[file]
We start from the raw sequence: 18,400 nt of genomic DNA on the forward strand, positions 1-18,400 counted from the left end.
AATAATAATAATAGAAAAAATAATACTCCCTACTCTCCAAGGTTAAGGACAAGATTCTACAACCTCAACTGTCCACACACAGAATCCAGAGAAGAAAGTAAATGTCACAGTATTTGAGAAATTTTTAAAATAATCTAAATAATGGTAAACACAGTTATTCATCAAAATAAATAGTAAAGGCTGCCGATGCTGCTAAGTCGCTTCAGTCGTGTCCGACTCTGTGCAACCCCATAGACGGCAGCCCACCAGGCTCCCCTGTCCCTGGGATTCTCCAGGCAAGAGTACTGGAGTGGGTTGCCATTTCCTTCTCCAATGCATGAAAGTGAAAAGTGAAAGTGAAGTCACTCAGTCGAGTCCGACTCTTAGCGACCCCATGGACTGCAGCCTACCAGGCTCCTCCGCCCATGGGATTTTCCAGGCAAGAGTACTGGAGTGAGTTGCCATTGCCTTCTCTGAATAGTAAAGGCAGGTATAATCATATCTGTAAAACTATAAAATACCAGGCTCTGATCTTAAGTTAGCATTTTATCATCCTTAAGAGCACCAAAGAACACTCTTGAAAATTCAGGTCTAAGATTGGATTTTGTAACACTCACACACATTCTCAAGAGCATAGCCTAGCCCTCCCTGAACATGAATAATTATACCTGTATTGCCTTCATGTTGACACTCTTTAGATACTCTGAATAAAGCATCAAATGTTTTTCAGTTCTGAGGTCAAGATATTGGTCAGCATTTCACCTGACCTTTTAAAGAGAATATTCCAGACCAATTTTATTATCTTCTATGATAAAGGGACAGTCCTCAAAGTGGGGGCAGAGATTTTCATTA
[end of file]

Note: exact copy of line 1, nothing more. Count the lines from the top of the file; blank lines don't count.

We start from the raw sequence: 18,400 nt of genomic DNA on the forward strand, positions 1-18,400 counted from the left end.